From Rabbi Dantowitz Elul  9, 5771  September 8, 2011

The month of Elul began last week (August 31), just after hurricane Irene arrived and just after my husband and I brought our oldest son, Ezra Seth, to his first year of college (U Mass Amherst). The name Elul can be seen as an acronymn for ani l’dodi v’dodi li, I am my beloved and my beloved is mine (which is a verse in Song of Songs). It is during this month that we draw close to God in preparation for the High Holy Days, now less than a month away.

We are accustomed to preparing for big events in our lives. Getting Ezra ready for college was one such occasion. Well, in speaking with parents of girls, I think our preparation was much simpler. But, we did have to plan and get ready for departure. In the midst of this we were hit hard by Irene, losing power for many days and having a flooded basement. Though we thought we were prepared, we did not have a generator to run our sump pumps (we do now).

As we approach Rosh Hashanah and Yom Kippur, it is an important time of preparation. It is traditional to hear the shofar blown each morning and also to recite Psalm 27 twice daily. The shofar we know is our wake-up call. It is the sounding of the alarm that this is the time to get ready. Preparing meals and hosting guests is a tremendous amount of work and may also have a spiritual component. But, if we don’t begin the work of teshuva until we arrive in synagogue on Rosh Hashanah, it is going to be much more difficult. The High Holy Days, or Ten Days of Repentance, are like a marathon and marathons require preparation.

Psalm 27 begins by assuring us that God is our light and our help but also acknowledges we may have fear (verse 1). Of what are we afraid at this time in our lives? Engaging in teshuva can be scary. Am I still causing pain to someone unintentionally? Have I really not worked on a particular character flaw that I meant to address five years ago?

God will shelter us in a sukkah (yes, the same name as the hut we build on Sukkot) on an evil day (verse 5). And we find the psalm asking God not to abandon us (verse 9). The end of the Psalm returns to a more hopeful tone and prays for chazak v’amatz, strength and courage.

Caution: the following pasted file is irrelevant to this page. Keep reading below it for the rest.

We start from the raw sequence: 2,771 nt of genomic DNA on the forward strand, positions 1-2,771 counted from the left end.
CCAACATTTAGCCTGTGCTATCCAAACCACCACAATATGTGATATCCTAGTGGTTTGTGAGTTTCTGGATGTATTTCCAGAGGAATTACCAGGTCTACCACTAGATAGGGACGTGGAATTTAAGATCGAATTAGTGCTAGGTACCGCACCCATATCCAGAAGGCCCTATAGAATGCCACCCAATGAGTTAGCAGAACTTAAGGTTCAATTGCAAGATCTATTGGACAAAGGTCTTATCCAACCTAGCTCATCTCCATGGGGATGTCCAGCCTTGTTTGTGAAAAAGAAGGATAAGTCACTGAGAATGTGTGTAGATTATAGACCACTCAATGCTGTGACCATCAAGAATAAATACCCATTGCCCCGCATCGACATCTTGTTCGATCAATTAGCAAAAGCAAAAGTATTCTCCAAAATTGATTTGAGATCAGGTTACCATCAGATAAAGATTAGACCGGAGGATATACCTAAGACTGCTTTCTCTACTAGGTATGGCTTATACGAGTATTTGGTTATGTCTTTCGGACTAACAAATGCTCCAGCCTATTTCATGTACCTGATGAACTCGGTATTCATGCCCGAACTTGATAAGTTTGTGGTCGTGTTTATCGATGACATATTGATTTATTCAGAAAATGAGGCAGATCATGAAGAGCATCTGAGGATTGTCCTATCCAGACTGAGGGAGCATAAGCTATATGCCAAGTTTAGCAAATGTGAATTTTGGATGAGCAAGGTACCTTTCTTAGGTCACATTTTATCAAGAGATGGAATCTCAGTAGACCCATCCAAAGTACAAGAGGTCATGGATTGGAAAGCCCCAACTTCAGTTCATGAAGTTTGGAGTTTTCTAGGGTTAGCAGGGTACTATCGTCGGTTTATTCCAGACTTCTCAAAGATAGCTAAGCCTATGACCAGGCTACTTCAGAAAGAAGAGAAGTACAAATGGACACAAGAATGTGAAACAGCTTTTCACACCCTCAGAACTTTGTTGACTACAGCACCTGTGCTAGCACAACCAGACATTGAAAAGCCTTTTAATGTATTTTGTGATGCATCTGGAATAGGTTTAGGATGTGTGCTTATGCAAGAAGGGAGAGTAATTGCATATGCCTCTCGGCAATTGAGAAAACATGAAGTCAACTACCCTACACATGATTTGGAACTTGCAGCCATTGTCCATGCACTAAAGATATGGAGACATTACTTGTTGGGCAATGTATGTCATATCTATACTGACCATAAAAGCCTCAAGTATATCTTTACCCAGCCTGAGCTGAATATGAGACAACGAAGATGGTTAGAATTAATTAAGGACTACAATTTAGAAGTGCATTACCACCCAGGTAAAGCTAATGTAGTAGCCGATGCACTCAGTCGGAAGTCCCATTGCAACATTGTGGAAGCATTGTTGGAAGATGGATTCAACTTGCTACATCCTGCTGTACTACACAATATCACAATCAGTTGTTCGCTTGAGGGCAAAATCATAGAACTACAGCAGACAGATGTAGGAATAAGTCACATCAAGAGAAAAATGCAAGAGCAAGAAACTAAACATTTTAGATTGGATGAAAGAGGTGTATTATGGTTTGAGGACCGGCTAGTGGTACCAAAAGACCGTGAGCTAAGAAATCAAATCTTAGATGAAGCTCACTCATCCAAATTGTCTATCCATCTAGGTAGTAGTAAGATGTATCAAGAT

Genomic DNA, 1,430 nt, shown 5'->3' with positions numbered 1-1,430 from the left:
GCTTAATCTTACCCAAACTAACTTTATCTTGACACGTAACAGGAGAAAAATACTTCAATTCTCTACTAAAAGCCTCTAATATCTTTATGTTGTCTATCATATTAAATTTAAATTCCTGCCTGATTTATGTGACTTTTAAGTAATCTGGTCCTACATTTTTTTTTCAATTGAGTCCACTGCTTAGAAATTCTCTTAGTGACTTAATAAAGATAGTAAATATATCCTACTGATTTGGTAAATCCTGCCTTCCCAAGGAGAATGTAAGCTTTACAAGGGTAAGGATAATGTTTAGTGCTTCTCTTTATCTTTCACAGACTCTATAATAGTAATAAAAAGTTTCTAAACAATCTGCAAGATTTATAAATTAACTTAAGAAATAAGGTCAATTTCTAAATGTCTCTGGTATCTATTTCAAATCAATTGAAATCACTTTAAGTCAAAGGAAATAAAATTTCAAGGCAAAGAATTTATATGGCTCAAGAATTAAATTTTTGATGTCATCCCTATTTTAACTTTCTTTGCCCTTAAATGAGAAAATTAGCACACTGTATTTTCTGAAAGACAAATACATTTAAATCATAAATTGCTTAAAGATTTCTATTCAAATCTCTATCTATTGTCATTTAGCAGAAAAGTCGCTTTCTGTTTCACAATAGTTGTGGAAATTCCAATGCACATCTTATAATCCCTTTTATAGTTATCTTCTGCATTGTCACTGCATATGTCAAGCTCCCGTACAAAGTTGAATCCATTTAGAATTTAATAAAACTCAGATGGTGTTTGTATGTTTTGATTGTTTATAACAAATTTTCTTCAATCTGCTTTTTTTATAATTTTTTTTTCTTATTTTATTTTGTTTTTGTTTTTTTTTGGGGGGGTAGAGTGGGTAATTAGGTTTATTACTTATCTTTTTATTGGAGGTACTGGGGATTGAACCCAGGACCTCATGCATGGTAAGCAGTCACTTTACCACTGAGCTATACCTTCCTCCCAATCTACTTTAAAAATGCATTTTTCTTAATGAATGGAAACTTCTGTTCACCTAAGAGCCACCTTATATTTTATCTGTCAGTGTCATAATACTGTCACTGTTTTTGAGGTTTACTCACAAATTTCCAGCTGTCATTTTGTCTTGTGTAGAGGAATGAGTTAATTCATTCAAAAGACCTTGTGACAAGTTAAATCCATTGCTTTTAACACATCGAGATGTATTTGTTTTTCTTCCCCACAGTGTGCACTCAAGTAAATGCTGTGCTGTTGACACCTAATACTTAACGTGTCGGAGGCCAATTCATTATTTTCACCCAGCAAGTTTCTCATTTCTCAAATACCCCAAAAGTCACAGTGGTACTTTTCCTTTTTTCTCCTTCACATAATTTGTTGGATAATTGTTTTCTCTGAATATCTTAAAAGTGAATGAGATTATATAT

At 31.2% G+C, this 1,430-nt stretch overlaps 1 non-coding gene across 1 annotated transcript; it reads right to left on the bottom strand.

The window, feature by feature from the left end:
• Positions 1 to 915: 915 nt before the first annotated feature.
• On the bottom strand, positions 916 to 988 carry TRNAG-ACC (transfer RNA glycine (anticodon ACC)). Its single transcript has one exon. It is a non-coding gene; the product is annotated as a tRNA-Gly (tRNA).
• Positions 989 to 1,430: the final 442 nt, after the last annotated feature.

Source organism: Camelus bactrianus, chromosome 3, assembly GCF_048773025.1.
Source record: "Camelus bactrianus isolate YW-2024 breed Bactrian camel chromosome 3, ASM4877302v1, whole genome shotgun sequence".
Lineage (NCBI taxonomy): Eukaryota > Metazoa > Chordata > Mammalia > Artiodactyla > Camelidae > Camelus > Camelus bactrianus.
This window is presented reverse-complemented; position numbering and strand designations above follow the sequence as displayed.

By taking time prepare for the Holy Days, we may find ourselves more open to the work of teshuva and the New Year. It begins with preparation.

The text of Psalm 27

(1) Adonai is my light and my life. Whom shall I fear?
Adonai is the foundation of my life. Whom shall I dread?
(2) When evil-doers assail me to devour my flesh,
It is they -- my adversaries and enemies -- who stumble and fall.
(3) Should an army besiege me, my heart would not fear.
Should war beset me
Even then would I be confident.
(4) One thing I ask of Adonai,
Only this do I seek: to live in the house of Adonai all the days of my life,
to behold the beauty of Adonai, to frequent his Temple.
(5) For Adonai will conceal me in his sukkah on an evil day,
and hide me in the covert of his tent,
raise me up high on a rock.
(6) And now my head will be lifted up above my enemies all around me
And I will offer sacrifices in [Adonai's] tent
with the sound of trumpets.
I will sing, yes, I will sing praises to Adonai.
(7) Hear my voice, Adonai, when I cry out
have mercy on me and answer me.
(8) "For yourself," says my heart.
"Seek My face."
Adonai, I seek Your face.
(9) Do not hide Your face from me.
Do not push aside Your servant in anger.
You have always been my help.
Do not forsake me, do not abandon me, O Lord my deliverer.
(10) For my father and my mother abandon me, but Adonai gathers me up.
(11) Show me Your way, Adonai,
and lead me on a level path
because of my ever-watchful foes.
(12) Deliver me not over unto the will of my adversaries
For false witnesses have risen up against me
and those who breathe violence.
(13) If I had not believed to look upon the goodness of God,
[I would no longer be] in the land of the living.
(14) Look to Adonai.
Be strong and of good courage.
Look to Adonai !  [translation by Rabbi Amy Scheinerman]